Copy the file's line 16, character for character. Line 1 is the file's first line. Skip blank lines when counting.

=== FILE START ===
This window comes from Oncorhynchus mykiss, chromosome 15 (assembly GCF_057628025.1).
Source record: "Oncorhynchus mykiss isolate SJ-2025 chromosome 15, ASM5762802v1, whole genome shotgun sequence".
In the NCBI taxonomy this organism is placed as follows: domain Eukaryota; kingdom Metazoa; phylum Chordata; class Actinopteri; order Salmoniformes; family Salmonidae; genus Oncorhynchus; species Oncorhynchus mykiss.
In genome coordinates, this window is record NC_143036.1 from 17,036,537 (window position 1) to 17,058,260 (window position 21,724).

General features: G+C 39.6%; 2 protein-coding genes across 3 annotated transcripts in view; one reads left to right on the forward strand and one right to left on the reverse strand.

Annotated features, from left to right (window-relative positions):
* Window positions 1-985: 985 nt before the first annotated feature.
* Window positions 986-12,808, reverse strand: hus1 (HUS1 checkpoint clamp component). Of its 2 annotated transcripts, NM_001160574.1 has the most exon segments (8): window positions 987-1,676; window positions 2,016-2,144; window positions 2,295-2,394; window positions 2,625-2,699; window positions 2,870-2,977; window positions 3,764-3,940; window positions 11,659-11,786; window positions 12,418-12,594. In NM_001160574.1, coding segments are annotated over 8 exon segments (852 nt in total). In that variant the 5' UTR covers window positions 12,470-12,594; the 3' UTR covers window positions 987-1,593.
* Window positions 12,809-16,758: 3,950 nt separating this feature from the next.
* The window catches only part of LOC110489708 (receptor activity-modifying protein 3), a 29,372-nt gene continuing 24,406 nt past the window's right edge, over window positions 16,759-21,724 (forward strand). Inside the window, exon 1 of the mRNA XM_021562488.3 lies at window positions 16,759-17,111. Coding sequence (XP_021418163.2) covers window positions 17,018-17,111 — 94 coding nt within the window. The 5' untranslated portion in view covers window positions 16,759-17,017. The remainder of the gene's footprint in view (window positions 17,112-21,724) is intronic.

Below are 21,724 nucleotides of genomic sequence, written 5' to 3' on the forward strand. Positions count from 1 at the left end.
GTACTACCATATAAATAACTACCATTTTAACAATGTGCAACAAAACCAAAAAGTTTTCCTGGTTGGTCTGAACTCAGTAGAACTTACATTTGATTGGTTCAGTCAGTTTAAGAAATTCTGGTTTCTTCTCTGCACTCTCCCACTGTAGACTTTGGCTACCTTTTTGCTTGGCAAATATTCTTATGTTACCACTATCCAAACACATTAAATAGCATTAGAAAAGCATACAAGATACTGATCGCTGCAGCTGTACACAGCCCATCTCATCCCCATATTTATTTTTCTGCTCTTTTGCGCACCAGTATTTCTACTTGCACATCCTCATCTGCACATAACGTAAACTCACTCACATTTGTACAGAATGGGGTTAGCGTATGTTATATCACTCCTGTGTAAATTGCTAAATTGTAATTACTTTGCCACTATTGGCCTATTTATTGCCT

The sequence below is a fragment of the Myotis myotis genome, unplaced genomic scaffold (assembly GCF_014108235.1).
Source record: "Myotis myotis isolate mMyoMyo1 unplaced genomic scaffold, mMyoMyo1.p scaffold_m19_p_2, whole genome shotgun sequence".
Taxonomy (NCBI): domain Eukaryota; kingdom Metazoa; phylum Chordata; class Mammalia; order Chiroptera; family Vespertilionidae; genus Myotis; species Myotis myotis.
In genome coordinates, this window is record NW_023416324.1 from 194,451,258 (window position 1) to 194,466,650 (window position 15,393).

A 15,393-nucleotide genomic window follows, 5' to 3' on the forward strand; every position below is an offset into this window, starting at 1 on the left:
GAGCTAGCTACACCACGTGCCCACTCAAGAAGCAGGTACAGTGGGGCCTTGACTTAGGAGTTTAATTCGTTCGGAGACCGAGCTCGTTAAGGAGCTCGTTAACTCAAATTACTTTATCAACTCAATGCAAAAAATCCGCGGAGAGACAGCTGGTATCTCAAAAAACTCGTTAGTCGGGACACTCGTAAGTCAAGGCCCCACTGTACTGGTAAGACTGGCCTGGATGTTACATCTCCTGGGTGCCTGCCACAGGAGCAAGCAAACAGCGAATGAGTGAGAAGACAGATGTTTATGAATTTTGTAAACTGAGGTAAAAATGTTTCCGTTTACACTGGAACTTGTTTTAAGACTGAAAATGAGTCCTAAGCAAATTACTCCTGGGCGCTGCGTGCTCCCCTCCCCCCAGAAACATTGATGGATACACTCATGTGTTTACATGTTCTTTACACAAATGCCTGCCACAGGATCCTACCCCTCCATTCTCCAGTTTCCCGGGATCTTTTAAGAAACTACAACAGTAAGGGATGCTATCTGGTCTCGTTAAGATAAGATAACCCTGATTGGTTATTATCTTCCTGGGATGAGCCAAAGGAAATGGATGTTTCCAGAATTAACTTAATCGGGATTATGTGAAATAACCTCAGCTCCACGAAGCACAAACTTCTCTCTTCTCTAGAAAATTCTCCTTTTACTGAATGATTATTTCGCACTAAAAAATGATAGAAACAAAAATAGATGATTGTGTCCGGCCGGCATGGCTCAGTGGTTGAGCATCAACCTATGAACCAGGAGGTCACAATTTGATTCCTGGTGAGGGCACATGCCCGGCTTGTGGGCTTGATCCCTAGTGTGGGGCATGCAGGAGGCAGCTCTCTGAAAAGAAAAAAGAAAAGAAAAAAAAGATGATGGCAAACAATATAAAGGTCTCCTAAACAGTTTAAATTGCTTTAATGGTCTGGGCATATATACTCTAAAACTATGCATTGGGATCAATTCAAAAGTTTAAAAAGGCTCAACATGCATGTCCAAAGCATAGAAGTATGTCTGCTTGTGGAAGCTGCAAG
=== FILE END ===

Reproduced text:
In genome coordinates, this window is record NW_023416324.1 from 194,451,258 (window position 1) to 194,466,650 (window position 15,393).